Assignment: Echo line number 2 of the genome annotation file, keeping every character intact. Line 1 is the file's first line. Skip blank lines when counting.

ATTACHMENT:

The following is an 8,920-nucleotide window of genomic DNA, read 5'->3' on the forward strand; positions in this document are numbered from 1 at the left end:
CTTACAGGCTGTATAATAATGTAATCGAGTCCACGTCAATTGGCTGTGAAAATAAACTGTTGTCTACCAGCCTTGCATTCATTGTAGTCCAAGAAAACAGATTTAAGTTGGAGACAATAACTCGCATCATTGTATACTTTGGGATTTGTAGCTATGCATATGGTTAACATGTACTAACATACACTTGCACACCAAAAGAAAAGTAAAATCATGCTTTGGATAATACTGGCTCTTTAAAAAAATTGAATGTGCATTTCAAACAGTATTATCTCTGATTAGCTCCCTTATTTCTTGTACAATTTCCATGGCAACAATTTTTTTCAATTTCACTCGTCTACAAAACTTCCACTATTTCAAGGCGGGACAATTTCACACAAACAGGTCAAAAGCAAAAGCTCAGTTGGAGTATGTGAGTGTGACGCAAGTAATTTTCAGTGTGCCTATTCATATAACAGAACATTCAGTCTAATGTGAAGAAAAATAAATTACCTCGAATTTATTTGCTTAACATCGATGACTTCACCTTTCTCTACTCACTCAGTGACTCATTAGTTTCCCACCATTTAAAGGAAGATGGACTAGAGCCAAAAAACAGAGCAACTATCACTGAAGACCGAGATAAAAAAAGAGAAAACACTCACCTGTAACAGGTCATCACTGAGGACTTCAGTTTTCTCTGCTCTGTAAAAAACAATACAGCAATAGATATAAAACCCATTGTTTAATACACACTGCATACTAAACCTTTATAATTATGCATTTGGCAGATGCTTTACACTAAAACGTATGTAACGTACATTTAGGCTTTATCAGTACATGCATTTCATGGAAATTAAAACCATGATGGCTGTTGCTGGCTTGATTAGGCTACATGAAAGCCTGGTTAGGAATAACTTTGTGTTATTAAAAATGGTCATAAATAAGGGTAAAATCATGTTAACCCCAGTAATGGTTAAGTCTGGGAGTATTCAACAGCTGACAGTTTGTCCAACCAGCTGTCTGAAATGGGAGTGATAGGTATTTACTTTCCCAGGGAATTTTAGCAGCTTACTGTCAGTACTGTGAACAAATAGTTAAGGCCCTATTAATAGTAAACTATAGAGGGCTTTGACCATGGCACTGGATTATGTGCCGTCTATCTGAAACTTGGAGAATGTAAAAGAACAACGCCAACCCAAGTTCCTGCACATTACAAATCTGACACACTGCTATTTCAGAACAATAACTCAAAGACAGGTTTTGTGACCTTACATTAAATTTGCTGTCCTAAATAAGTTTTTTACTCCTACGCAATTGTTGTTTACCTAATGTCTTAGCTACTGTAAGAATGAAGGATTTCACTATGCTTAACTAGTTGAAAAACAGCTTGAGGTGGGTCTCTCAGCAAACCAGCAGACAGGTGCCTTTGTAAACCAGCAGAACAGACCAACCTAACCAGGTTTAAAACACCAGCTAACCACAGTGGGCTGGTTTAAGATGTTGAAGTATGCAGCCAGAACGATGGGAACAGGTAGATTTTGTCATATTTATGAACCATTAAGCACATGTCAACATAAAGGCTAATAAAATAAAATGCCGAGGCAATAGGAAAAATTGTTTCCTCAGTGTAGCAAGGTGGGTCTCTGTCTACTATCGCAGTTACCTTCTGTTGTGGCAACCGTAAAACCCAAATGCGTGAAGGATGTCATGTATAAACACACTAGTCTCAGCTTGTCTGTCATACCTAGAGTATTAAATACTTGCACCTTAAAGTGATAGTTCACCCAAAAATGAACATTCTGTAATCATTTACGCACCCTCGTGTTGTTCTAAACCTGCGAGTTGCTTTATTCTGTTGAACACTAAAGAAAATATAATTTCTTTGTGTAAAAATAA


CTTACAGGCTGTATAATAATGTAATCGAGTCCACGTCAATTGGCTGTGAAAATAAACTGTTGTCTACCAGCCTTGCATTCATTGTAGTCCAAGAAAACAGATTTAAGTTGGAGACAATAACTCGCATCATTGTATACTTTGGGATTTGTAGCTATGCATATGGTTAACATGTACTAACATACACTTGCACACCAAAAGAAAAGTAAAATCATGCTTTGGATAATACTGGCTCTTTAAAAAAATTGAATGTGCATTTCAAACAGTATTATCTCTGATTAGCTCCCTTATTTCTTGTACAATTTCCATGGCAACAATTTTTTTCAATTTCACTCGTCTACAAAACTTCCACTATTTCAAGGCGGGACAATTTCACACAAACAGGTCAAAAGCAAAAGCTCAGTTGGAGTATGTGAGTGTGACGCAAGTAATTTTCAGTGTGCCTATTCATATAACAGAACATTCAGTCTAATGTGAAGAAAAATAAATTACCTCGAATTTATTTGCTTAACATCGATGACTTCACCTTTCTCTACTCACTCAGTGACTCATTAGTTTCCCACCATTTAAAGGAAGATGGACTAGAGCCAAAAAACAGAGCAACTATCACTGAAGACCGAGATAAAAAAAGAGAAAACACTCACCTGTAACAGGTCATCACTGAGGACTTCAGTTTTCTCTGCTCTGTAAAAAACAATACAGCAATAGATATAAAACCCATTGTTTAATACACACTGCATACTAAACCTTTATAATTATGCATTTGGCAGATGCTTTACACTAAAACGTATGTAACGTACATTTAGGCTTTATCAGTACATGCATTTCATGGAAATTAAAACCATGATGGCTGTTGCTGGCTTGATTAGGCTACATGAAAGCCTGGTTAGGAATAACTTTGTGTTATTAAAAATGGTCATAAATAAGGGTAAAATCATGTTAACCCCAGTAATGGTTAAGTCTGGGAGTATTCAACAGCTGACAGTTTGTCCAACCAGCTGTCTGAAATGGGAGTGATAGGTATTTACTTTCCCAGGGAATTTTAGCAGCTTACTGTCAGTACTGTGAACAAATAGTTAAGGCCCTATTAATAGTAAACTATAGAGGGCTTTGACCATGGCACTGGATTATGTGCCGTCTATCTGAAACTTGGAGAATGTAAAAGAACAACGCCAACCCAAGTTCCTGCACATTACAAATCTGACACACTGCTATTTCAGAACAATAACTCAAAGACAGGTTTTGTGACCTTACATTAAATTTGCTGTCCTAAATAAGTTTTTTACTCCTACGCAATTGTTGTTTACCTAATGTCTTAGCTACTGTAAGAATGAAGGATTTCACTATGCTTAACTAGTTGAAAAACAGCTTGAGGTGGGTCTCTCAGCAAACCAGCAGACAGGTGCCTTTGTAAACCAGCAGAACAGACCAACCTAACCAGGTTTAAAACACCAGCTAACCACAGTGGGCTGGTTTAAGATGTTGAAGTATGCAGCCAGAACGATGGGAACAGGTAGATTTTGTCATATTTATGAACCATTAAGCACATGTCAACATAAAGGCTAATAAAATAAAATGCCGAGGCAATAGGAAAAATTGTTTCCTCAGTGTAGCAAGGTGGGTCTCTGTCTACTATCGCAGTTACCTTCTGTTGTGGCAACCGTAAAACCCAAATGCGTGAAGGATGTCATGTATAAACACACTAGTCTCAGCTTGTCTGTCATACCTAGAGTATTAAATACTTGCACCTTAAAGTGATAGTTCACCCAAAAATGAACATTCTGTAATCATTTACGCACCCTCGTGTTGTTCTAAACCTGCGAGTTGCTTTATTCTGTTGAACACTAAAGAAAATATAATTTCTTTGTGTAAAAATAA